Sunglasses, Lessons, and Vitamin D
Don't Forget Sunglasses!
Your child's future's so bright, she's gotta wear shades. Sun exposure can damage her eyes, so make sure they're protected.
- Read the fine print. Choose sunglasses labeled "100% UV protection."
- Let your child choose a style he likes. Look for frames in his favorite color or decorated with characters he loves. "Once older kids see that celebrities and rock stars wear sunglasses, they'll want a pair," says Dr. Brodell.
- Even babies need shades. Your baby may take them off at first, but keep trying until she gets used to them. Look for ones with an elastic strap.
- Set a good example. If you wear your sunglasses, your kids are more likely to wear them.
Lessons from the Land Down Under
With the highest skin-cancer rates in the world, Australians have made sun prevention a public-health priority. It's too early to tell the full impact of this campaign, but the country's skin-cancer rate has started to decline. Here's what we can learn from them.
- Cover up. The Aussie mantra: Slip! Slop! Slap! That means slip on a shirt with long sleeves and a collar, slop on sunscreen, and slap on a hat with a 2- to 3-inch brim that shades the nose, ears, and back of the neck. Many Australian schools have uniforms made of sun-protective fabrics and don't let students play outdoors unless they Slip! Slop! Slap! Try talking to your child's school about a similar policy.
- Focus on fabric. Australians were the first to realize that regular clothing doesn't offer as much protection as people think. They pioneered ways to manufacture UV-blocking fabrics (including using tighter weaves and treating material with special chemicals), launched sun-protective clothing lines, and created the UPF rating system.
- Be shady. Australians have built many shaded playgrounds and public places, and we need to do the same. One way is with the American Academy of Dermatology's Shade Structure Program, which offers $8,000 grants to nonprofit or educational organizations that need shade in an outdoor spot like a playground, eating area, or baseball dugout. For an application, go to aad.org.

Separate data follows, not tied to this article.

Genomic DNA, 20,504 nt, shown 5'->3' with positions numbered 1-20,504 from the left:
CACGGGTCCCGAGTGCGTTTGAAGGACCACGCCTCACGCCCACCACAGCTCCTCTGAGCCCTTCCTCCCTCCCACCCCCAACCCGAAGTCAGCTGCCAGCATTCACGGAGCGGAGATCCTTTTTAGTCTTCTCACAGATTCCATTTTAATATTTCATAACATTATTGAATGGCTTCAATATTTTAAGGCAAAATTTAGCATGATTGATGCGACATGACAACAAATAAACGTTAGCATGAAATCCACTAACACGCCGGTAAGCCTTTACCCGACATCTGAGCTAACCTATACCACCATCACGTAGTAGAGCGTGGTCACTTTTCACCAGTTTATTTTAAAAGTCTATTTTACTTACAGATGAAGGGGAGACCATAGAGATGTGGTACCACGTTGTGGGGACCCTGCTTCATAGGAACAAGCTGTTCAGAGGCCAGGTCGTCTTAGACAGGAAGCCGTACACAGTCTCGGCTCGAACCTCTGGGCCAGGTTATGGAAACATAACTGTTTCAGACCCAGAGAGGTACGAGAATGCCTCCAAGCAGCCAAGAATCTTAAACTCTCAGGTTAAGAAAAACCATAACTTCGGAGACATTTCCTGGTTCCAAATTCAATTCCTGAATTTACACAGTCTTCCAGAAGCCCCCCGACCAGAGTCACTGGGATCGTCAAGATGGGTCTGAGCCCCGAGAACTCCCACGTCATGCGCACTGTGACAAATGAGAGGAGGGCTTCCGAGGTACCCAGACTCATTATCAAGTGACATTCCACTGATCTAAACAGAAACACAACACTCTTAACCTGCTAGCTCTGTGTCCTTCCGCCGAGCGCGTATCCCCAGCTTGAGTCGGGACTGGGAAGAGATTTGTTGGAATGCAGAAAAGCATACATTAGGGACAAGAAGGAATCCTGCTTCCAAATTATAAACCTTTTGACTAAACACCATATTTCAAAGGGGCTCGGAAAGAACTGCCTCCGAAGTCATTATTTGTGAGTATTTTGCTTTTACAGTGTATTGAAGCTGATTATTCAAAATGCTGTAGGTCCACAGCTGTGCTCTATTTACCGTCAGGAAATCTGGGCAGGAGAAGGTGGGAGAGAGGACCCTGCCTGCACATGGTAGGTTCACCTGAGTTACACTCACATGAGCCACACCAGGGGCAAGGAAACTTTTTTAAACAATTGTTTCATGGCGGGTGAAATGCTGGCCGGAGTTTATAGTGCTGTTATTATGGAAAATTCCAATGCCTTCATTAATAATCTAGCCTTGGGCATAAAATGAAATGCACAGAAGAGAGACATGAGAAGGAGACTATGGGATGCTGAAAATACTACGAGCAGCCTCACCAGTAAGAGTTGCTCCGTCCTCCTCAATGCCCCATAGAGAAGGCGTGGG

The Vitamin D Debate
There is one known health benefit of sunlight: It triggers the production of vitamin D. Some pediatricians are concerned that kids aren't getting enough of this bone-building nutrient because there's been a small increase in rickets cases in the U.S. Could sunscreen be to blame? Most kids can get all the vitamin D they need from their diets and incidental sun exposure while using sunscreen, according to a study in the Journal of the American Academy of Dermatology that reviewed all the scientific evidence. "Sunscreen doesn't completely block UVB, which causes the skin to produce vitamin D," says researcher Barbara Gilchrest, MD, professor of dermatology at Boston University School of Medicine. Most of the children with rickets have been African-American or had dark skin, in which abundant melanin absorbs UV and reduces vitamin D production. "If your child has dark skin, spends little time outdoors, or doesn't drink fortified milk or orange juice, talk to your doctor about a vitamin supplement," Dr. Gilchrest says.
Copyright ? 2006. Reprinted with permission from the June 2006 issue of Parents magazine. Reviewed and updated 2012.
All content here, including advice from doctors and other health professionals, should be considered as opinion only. Always seek the direct advice of your own doctor in connection with any questions or issues you may have regarding your own health or the health of others.